Michael (née Melisa Rincon) isn’t from Brooklyn. They grew up around Dallas as the middle child of three. Their parents ― a second-generation Mexican-American father and Samoan mother ― opted to live in an affluent suburb so their children could receive the best possible education. Michael attended Dallas’ Booker T. Washington High School for the Performing and Visual Arts, and was always acutely aware of the ways they were different from other students; Michael lived in an apartment instead of a big house and had brown skin instead of white.
At home, Michael was known as the “sensitive child,” prone to crying when their sisters got in trouble, even if those siblings were being admonished for being mean to Michael in the first place. Sensitivity still plays a large role in Michael’s healing work. “Compassion gives u the vision to see through someone’s behavior to the truth behind it,” they wrote in a recent Higher-scope. “They have an unconscious fear they themselves are unworthy of love and care.”
Compassion gives u the vision to see through someone’s behavior to the truth behind it. They have an unconscious fear they themselves are unworthy of love and care. Bunny Michael
Like most people their age, Michael’s life on the internet began in the early aughts. Not yet the meme-happy healer they are today, the then-20-something theater graduate of Marymount Manhattan College was a musician peddling their work on Myspace.
At the time, Michael was performing under the name Bunny Rabbit in an eponymous experimental rap collaboration described on Spotify as “2 Live Crew-meets-Goldfrapp.” Together with producer Black Cracker, Michael created spoken-word songs at once dirty, fanciful and weird. Michael was the vocalist, adopting a deranged baby-talk tenor while rapping lyrics like “Mama sat under the tree and made me wash my dirty knees / With pocket posies marijuana, you can slap me if u wanna.”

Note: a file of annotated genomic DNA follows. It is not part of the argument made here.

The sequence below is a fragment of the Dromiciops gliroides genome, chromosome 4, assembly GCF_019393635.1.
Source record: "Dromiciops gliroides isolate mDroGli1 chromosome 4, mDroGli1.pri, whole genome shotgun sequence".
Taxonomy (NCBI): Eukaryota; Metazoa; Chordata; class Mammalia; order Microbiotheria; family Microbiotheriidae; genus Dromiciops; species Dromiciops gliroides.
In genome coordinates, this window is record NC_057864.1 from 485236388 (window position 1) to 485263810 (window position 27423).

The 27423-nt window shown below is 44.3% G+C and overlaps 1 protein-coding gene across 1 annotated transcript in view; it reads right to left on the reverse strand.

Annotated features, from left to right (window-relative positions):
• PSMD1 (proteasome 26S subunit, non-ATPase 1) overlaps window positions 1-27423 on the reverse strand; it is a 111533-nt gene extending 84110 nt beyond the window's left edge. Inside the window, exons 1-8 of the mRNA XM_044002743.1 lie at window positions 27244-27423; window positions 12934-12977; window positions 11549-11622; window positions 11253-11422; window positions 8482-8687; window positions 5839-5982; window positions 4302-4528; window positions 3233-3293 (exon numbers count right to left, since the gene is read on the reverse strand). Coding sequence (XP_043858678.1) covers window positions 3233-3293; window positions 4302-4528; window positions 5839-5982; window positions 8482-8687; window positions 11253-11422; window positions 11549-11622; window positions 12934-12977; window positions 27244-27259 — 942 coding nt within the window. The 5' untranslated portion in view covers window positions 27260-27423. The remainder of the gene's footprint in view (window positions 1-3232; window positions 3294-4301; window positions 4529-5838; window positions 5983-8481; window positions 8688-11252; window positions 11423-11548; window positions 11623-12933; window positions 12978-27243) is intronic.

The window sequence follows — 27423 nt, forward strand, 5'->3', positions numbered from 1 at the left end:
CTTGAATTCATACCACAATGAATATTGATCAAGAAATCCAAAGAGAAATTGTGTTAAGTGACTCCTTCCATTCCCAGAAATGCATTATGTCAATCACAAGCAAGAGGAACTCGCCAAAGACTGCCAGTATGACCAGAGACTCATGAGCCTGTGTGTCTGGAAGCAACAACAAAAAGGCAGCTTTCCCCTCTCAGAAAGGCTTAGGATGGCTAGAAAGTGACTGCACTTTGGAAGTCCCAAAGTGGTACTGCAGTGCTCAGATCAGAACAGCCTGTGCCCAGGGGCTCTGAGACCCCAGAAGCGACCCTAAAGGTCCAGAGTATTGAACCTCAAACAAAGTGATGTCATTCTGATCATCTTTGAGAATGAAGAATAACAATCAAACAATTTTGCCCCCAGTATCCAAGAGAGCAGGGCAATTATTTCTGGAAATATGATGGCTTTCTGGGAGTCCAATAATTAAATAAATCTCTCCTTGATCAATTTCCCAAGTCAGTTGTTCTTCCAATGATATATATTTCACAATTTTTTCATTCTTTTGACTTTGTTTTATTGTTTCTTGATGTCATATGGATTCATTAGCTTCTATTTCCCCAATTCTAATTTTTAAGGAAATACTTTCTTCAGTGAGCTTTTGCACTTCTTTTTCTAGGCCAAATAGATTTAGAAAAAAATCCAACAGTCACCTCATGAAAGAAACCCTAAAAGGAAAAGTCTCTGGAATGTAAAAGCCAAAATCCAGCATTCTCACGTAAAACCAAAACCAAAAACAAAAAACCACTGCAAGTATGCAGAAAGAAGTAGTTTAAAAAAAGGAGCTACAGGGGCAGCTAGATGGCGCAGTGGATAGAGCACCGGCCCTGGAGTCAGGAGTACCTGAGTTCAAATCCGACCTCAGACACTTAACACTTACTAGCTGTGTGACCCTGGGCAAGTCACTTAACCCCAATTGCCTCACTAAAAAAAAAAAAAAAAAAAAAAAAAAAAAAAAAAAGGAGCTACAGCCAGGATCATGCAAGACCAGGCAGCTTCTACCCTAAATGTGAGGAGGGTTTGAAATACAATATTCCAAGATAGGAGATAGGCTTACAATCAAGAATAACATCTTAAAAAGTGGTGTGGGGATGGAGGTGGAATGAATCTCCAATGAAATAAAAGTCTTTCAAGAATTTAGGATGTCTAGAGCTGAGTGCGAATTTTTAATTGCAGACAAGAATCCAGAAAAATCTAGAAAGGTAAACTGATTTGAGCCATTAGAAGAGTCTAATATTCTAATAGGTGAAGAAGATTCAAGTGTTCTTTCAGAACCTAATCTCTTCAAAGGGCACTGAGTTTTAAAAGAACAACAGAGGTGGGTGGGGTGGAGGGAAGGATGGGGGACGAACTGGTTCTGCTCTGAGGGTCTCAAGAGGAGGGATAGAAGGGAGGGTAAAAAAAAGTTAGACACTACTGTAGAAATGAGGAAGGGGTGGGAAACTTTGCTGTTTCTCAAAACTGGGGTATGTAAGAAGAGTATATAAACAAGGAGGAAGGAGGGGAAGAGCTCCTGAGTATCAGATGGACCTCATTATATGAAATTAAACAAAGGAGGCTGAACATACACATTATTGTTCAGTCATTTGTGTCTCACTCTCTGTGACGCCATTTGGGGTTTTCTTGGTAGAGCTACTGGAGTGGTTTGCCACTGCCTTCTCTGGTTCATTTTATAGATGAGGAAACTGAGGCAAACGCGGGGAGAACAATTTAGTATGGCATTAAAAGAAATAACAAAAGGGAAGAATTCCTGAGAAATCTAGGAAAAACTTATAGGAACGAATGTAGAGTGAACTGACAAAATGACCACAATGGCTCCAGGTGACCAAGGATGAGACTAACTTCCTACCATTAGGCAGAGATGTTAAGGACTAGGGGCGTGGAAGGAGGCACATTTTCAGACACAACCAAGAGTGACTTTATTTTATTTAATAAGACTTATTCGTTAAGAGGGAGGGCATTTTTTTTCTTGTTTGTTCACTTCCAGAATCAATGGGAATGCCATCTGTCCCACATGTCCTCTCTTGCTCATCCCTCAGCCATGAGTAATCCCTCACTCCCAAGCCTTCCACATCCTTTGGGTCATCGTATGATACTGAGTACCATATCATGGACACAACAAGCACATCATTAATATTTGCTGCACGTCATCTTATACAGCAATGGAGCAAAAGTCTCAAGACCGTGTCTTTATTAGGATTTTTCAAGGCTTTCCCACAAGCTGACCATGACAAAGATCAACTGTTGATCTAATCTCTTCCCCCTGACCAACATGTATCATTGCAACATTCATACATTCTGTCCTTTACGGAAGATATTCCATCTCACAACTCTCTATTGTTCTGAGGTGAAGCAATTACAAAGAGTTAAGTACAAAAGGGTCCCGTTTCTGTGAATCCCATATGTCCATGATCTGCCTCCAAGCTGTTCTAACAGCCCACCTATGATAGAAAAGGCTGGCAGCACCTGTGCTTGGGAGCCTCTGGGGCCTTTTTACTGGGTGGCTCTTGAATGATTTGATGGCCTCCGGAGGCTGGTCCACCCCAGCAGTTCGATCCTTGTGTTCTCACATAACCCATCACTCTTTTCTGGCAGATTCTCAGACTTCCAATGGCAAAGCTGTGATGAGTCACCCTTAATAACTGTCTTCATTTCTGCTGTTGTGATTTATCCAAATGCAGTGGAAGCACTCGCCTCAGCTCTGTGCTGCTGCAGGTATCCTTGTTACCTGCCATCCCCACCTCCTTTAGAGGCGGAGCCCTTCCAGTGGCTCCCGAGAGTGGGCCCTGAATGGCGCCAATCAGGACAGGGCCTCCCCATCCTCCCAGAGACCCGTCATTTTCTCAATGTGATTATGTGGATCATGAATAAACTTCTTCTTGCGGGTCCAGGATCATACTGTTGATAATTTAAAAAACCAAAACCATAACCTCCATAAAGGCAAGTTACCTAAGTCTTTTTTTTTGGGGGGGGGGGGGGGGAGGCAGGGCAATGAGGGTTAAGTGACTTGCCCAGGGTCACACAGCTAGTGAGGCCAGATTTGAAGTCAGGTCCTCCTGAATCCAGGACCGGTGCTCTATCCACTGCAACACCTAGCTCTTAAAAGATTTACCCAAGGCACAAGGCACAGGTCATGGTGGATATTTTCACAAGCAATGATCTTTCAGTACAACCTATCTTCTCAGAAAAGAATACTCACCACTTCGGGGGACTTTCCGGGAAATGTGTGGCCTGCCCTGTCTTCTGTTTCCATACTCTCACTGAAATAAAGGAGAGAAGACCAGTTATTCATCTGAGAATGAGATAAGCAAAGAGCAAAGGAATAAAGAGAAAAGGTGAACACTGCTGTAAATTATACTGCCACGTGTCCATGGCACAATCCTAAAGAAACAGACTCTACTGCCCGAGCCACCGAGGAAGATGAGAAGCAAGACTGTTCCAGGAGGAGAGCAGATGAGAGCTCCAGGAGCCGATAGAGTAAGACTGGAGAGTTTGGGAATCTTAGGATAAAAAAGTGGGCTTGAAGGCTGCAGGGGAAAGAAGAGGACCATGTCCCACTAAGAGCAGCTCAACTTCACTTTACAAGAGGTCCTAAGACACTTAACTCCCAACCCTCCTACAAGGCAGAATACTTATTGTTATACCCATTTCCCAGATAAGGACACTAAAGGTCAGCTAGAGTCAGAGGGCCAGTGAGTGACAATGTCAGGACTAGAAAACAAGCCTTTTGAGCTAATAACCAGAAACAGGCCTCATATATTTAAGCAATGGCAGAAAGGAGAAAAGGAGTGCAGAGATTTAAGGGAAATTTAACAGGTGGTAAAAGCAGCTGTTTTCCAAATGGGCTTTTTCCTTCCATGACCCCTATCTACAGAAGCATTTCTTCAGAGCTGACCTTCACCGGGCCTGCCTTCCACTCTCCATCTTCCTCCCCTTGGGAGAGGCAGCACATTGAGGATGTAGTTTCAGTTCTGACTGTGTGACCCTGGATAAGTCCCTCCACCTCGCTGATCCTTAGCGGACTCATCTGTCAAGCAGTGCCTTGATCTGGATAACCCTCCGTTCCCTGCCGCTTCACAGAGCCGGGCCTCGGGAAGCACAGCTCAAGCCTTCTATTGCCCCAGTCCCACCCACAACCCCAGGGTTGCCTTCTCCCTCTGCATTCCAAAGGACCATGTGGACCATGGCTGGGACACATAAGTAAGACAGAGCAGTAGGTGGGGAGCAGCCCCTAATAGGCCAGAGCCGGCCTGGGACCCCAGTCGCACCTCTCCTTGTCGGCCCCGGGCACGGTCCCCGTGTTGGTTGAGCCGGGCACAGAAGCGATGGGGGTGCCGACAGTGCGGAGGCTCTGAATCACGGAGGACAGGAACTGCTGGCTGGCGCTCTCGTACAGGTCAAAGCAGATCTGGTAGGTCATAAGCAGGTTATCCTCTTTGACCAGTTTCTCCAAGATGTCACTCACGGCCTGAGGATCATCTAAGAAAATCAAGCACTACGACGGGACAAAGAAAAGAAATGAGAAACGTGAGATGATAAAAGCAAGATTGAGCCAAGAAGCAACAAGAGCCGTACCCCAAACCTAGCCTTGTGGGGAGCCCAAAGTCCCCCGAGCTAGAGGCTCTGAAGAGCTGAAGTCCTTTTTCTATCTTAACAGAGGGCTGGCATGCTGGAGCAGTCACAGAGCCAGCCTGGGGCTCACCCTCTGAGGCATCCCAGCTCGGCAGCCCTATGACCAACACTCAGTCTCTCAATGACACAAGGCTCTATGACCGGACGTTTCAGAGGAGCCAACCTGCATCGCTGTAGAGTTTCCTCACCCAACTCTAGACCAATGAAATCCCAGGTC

The band toured with folk electro girl group CocoRosie and received some unexpected praise from former New Yorker critic Sasha Frere-Jones. “I am fond of the deeply odd, occasionally obscene art rap of Bunny Rabbit,” he wrote in 2007.
Critical praise is great, but Michael was struck harder by the outpouring of goodwill they experienced from fans online. There were people out there who believed in the work Michael was making, strangers who expressed their support from computers hundreds of miles away. “We booked our own U.S. tour just by reaching out to Myspace people,” they said. “We posted that we wanted to come to a certain city and fans would make it happen.”
It was two years into Michael’s music career when they first read Eckhart Tolle’s bestselling 2005 self-help book A New Earth, which Oprah declared “one of the most important books of our times” in 2008. The follow-up to The Power of Now, the book stresses the importance of living in the present moment and creating your own happiness without dependence on material things. According to Tolle, the book is not intended to “add new information or beliefs to your mind or to try to convince you of anything, but to bring about a shift in consciousness,” using wisdom lifted from Buddha, Jesus, Bhagavad Gita, William Shakespeare, Ramana Maharshi and the Rolling Stones, among others.